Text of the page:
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“The journey of a thousand miles begins with one step.”—Lao Tzu

Markets are dynamic. In theory, prices are determined where supply and demand intersect—where the value that someone is willing to sell a commodity and the price that someone is willing to pay for it match. This would be considered the fundamental view of what drives the market, and is what dictates values over the longer term. However, markets also go through periods where they overshoot or undershoot their “true” value as traders respond to the endless barrage of the news cycle.

One of the greatest challenges both for casual observers and seasoned analysts is how to cut out the noise and focus on those trends that will influence prices over time. 2018 has had its share of such noise, as the turmoil around trade disputes and other geopolitical events. These have added to the typical seasonal volatility brought on by assessing global crop prospects in the spring and summer.

When trying to make sense of prices during erratic times it is helpful to take a step back and look at the big picture trends. Make an attempt to dissect what piece of news has meaning and what might otherwise be a distraction. In the case of wheat, the trend is positive.

Five consecutive years of increasing global carryout stocks pushed supplies to successive record levels. Naturally, prices felt the pressure—Prairie farmers were buffered from much of the negative pricing due to relative tightness for good quality high-protein wheat combined with a weaker Canadian dollar. Heavily supplied markets take time to whittle stockpiles down. Farmers continue to produce a crop each year. Seeded area finally ebbed two years ago but beneficial yields boosted production.

The trend has changed in 2018. Harvest has not completely finished but all signs point to a decline in global ending stocks at the end of the current crop year. The drop is not dramatic, which on the surface might keep the euphoria muted. However, things look more interesting as we dig a little bit deeper.

One of the intriguing things about the large global wheat stocks is nearly half of them reside in China, according to the USDA. This is significant for two reasons. First, China doesn’t provide public data on its inventories the way many other nations do, so this is, at best, an educated guess. Second, these supplies aren’t available to world markets, as China is unlikely to suddenly dump them into export channels. Taking this into context, the large global carryout is a little smaller than the headline numbers suggest.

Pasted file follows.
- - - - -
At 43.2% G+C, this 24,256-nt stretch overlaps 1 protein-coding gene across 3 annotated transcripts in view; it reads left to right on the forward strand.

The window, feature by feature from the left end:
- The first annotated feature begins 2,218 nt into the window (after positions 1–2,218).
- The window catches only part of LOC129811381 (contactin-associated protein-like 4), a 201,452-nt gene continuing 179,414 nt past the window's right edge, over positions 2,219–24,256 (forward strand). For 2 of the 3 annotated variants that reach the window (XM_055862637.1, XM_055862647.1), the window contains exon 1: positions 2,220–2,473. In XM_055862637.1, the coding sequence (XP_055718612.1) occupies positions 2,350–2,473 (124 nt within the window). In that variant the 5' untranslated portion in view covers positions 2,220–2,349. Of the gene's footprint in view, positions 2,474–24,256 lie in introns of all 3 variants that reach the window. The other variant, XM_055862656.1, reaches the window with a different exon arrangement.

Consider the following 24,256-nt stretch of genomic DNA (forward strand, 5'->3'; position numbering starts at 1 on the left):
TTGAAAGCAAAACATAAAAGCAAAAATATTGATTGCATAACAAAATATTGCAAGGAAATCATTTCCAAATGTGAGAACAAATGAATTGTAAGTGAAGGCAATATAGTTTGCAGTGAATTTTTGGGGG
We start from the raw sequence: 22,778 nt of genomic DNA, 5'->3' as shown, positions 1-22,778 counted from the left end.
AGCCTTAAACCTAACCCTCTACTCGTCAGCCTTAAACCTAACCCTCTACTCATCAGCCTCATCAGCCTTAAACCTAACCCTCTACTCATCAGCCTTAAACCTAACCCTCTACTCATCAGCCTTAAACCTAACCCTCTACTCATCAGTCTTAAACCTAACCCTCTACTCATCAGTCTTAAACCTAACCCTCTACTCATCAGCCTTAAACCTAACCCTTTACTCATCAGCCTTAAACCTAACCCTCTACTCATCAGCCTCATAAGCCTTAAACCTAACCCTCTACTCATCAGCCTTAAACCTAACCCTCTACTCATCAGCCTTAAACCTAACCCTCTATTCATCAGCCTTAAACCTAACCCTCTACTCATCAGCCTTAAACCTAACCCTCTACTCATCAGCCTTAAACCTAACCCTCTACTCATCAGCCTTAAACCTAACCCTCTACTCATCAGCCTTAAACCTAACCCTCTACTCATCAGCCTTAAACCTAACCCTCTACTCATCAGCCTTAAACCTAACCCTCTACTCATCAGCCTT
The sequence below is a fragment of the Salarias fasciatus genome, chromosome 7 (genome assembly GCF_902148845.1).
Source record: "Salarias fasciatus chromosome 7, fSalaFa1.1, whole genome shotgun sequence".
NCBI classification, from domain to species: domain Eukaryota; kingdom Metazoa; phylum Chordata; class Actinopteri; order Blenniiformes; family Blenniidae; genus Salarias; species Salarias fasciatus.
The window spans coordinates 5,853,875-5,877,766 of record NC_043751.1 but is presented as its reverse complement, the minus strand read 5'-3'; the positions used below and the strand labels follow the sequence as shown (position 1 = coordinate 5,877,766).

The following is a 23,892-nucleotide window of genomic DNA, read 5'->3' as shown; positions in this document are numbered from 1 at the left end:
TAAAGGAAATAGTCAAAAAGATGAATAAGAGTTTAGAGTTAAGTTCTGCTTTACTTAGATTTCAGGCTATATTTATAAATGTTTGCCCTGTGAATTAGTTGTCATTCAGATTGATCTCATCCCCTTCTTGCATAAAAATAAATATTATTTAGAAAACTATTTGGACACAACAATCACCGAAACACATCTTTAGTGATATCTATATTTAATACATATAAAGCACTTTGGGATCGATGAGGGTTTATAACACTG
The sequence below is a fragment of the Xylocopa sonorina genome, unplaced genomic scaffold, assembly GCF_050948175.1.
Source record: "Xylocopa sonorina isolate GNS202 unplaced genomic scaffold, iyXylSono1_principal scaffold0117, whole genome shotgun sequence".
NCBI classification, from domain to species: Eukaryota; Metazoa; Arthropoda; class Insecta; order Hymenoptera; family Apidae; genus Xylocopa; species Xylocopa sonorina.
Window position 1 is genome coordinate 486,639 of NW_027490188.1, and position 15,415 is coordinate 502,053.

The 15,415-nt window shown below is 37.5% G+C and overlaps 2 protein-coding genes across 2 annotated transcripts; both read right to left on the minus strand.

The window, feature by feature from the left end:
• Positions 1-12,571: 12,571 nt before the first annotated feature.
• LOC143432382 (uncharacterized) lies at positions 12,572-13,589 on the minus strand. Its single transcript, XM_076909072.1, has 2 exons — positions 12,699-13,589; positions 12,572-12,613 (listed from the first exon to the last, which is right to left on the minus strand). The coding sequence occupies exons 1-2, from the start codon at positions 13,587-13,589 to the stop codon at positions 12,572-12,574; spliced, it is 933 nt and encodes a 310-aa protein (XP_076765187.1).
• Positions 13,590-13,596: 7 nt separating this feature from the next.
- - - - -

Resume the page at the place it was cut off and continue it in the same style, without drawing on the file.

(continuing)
Finally, and perhaps most importantly, wheat supplies are declining in the major exporting countries. As large as world wheat production is, values are determined largely by what happens in the relatively small number of countries that provide most of the world’s exportable supplies. Smaller crops in Australia, the EU, Russia and Ukraine mean that there is less exportable surplus. Less supply means that the readily available stocks disappear sooner, and buyers will be a little more anxious to get the coverage they need. All else equal, this should help to underpin prices.

This isn’t to suggest that wheat prices are poised for a runaway bull market. Supplies appear to be adequate in Canada and the United States, and other crops influence wheat prices, as well. And while world wheat demand is increasing, it doesn’t have the same growth story as oilseeds and pulses, which can buffer some of the urgency from buyers. But after an extended period of sluggish wheat values, we are starting to see the underlying fundamentals shift in a positive fashion. This is a more sustainable foundation for likely higher values, and not just a fleeting hope for sporadic short-term price pops based on day-to-day noise.

Jonathan Driedger is a senior market analyst with FarmLink Marketing Solutions.


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